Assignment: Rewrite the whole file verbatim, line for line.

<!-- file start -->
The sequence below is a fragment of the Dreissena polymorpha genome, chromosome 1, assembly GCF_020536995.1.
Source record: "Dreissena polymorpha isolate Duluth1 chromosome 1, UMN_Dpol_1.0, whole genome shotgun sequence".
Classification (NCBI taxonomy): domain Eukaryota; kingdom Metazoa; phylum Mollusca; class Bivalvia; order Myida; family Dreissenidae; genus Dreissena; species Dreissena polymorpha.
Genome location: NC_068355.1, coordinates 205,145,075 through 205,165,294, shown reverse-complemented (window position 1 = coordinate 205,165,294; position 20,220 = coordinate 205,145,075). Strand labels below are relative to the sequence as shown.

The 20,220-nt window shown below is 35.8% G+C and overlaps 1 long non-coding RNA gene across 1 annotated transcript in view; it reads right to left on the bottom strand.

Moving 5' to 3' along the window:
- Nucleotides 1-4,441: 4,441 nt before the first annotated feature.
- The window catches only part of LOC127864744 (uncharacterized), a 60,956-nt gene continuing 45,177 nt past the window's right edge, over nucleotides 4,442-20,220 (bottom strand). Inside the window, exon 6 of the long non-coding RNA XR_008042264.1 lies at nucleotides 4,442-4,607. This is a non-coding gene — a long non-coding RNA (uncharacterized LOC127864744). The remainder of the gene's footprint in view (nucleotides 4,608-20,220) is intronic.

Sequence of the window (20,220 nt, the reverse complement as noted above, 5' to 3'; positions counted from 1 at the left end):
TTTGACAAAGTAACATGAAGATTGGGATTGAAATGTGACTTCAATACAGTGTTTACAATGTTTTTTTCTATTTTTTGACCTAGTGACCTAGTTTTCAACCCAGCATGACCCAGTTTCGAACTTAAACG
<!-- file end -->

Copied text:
The sequence below is a fragment of the Dreissena polymorpha genome, chromosome 1, assembly GCF_020536995.1.
Source record: "Dreissena polymorpha isolate Duluth1 chromosome 1, UMN_Dpol_1.0, whole genome shotgun sequence".
Classification (NCBI taxonomy): domain Eukaryota; kingdom Metazoa; phylum Mollusca; class Bivalvia; order Myida; family Dreissenidae; genus Dreissena; species Dreissena polymorpha.
Genome location: NC_068355.1, coordinates 205,145,075 through 205,165,294, shown reverse-complemented (window position 1 = coordinate 205,165,294; position 20,220 = coordinate 205,145,075). Strand labels below are relative to the sequence as shown.

The 20,220-nt window shown below is 35.8% G+C and overlaps 1 long non-coding RNA gene across 1 annotated transcript in view; it reads right to left on the bottom strand.

Moving 5' to 3' along the window:
- Nucleotides 1-4,441: 4,441 nt before the first annotated feature.
- The window catches only part of LOC127864744 (uncharacterized), a 60,956-nt gene continuing 45,177 nt past the window's right edge, over nucleotides 4,442-20,220 (bottom strand). Inside the window, exon 6 of the long non-coding RNA XR_008042264.1 lies at nucleotides 4,442-4,607. This is a non-coding gene — a long non-coding RNA (uncharacterized LOC127864744). The remainder of the gene's footprint in view (nucleotides 4,608-20,220) is intronic.

Sequence of the window (20,220 nt, the reverse complement as noted above, 5' to 3'; positions counted from 1 at the left end):
TTTGACAAAGTAACATGAAGATTGGGATTGAAATGTGACTTCAATACAGTGTTTACAATGTTTTTTTCTATTTTTTGACCTAGTGACCTAGTTTTCAACCCAGCATGACCCAGTTTCGAACTTAAACG